Microsoft Surface and the Unified User Experience

by Jon on June 18th, 2012 - Comments (0)

Today, Microsoft fired a significant salvo in the war for a Unified User Experience, with the debut of its Surface tablet. Taking a page from the Apple playbook, Microsoft is creating both the hardware and software for the Surface, a strategy it once executed successfully, with the Xbox 360 gaming console; and twice not so successfully, with the Zune MP3 player and Kin smart phone going down in flames.

Last February, when Apple announced OS X 10.8, Mountain Lion, software industry thought leader Jean-Louis Gassée coined the phrase Grand Unified User Experience to describe what he saw in Apple’s multi-platform operating systems that crossed mobile, desktop, and tablet and shared common foundational design elements. The essential idea was that no matter what the device, the user experience would feel the same, behave the same, and draw on similar patterns. Apple’s Mountain Lion, of course, brings UX elements from iOS back to the desktop experience, completing a cycle of OS behavior.

Just as interesting is Microsoft’s push into Unified UX, with its cross-platform operating systems consisting of Windows 8 and Windows Phone. Windows 8 — the “new Windows for new devices” — will run on tablets, laptops, and high definition all-in-ones; following a similar design structure and architecture. Fluid design tiles, plenty of gestural interactions, and a host of cloud-connected apps form the core of the Windows 8 experience.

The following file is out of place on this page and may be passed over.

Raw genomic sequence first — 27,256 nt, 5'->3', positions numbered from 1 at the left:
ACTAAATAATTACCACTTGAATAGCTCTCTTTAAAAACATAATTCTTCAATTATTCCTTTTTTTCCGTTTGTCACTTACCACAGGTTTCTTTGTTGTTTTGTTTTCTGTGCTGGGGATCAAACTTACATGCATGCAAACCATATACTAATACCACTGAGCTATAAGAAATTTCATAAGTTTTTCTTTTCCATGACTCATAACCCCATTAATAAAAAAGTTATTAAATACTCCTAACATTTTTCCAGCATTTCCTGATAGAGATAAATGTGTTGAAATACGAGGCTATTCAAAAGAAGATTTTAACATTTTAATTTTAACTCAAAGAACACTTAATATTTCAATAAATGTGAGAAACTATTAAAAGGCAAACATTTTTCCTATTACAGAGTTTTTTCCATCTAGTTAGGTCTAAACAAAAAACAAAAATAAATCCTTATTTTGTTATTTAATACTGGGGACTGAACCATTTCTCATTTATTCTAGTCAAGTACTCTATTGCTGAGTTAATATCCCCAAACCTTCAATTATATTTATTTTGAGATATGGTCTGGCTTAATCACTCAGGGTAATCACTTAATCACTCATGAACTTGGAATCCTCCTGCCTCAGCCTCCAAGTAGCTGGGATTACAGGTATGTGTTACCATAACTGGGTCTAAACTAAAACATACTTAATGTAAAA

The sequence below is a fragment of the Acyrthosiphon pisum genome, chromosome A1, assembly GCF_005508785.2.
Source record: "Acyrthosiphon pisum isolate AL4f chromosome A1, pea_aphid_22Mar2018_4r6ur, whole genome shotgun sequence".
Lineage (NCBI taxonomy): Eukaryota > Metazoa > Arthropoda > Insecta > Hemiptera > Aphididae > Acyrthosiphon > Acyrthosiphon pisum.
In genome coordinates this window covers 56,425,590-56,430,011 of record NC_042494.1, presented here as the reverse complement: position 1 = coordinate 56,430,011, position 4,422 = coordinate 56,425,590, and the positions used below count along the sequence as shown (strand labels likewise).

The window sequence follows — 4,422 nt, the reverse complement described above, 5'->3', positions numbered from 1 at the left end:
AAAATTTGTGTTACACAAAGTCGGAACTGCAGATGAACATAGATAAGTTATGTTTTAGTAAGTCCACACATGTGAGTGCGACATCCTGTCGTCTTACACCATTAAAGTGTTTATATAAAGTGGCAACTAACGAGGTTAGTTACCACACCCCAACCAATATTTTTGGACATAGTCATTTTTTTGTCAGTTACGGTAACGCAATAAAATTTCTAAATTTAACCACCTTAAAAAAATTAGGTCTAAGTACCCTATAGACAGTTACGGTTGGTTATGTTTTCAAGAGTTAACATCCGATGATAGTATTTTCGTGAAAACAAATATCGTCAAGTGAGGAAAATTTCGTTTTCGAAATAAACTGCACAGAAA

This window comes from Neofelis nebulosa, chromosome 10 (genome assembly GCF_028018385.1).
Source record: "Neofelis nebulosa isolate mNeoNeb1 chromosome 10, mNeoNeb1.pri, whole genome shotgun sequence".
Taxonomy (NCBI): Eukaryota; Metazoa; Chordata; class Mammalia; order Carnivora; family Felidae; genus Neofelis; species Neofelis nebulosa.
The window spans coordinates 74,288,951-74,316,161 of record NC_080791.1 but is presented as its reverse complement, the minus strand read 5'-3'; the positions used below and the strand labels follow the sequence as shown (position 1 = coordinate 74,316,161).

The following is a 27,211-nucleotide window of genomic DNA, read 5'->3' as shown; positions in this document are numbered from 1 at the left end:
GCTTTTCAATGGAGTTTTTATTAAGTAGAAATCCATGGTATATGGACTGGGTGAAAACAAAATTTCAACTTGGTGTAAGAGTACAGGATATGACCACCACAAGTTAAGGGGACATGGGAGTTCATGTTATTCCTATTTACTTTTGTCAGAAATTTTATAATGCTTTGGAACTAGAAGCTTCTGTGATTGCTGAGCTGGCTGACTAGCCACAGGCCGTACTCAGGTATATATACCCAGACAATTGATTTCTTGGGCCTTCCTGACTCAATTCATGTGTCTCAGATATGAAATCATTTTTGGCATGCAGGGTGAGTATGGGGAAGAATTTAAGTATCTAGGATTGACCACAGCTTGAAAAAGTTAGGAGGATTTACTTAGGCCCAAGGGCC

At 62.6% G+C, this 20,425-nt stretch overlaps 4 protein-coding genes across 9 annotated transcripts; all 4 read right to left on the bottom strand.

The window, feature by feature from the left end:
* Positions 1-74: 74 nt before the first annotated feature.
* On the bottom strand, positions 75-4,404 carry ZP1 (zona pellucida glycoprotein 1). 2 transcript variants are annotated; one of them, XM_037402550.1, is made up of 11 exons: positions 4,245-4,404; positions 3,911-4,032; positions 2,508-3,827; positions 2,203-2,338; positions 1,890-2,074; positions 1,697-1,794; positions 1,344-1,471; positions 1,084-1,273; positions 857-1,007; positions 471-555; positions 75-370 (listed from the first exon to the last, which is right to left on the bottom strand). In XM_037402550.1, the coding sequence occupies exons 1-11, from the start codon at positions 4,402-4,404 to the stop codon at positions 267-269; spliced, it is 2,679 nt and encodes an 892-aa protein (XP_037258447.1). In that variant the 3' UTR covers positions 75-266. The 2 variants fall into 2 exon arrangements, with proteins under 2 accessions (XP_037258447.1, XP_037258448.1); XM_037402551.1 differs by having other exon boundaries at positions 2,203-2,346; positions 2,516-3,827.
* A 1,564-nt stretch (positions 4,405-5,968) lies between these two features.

The Microsoft Surface tablet

The Microsoft Surface tablet, running Windows 8, is a significant step forward in Redmond’s Unified UX strategy.

Within this Unified UX, be it Microsoft or Apple, the user will expect their devices to synchronize, not only data, but workflow. Start a conversation on your tablet and finish it on your laptop or phone. Write a document on the laptop and edit it on the way to work on your mobile device. While some of this is certainly possible now, the new Unified UX will further integrate the separate device experiences to make them seem like they fit together naturally.

In the coming war then, for a Unified User Experience, on one side we’ll have Google with its Android / Chrome OS, on another Windows 8 / Windows Phone, and, in the strategically enviable forward position, at least for the moment, of course Apple and OS X / iOS. With its reveal of the Surface tablets, Microsoft took a significant step forward today. How soon will Apple start feeling the heat? And how soon will Google step up its game?

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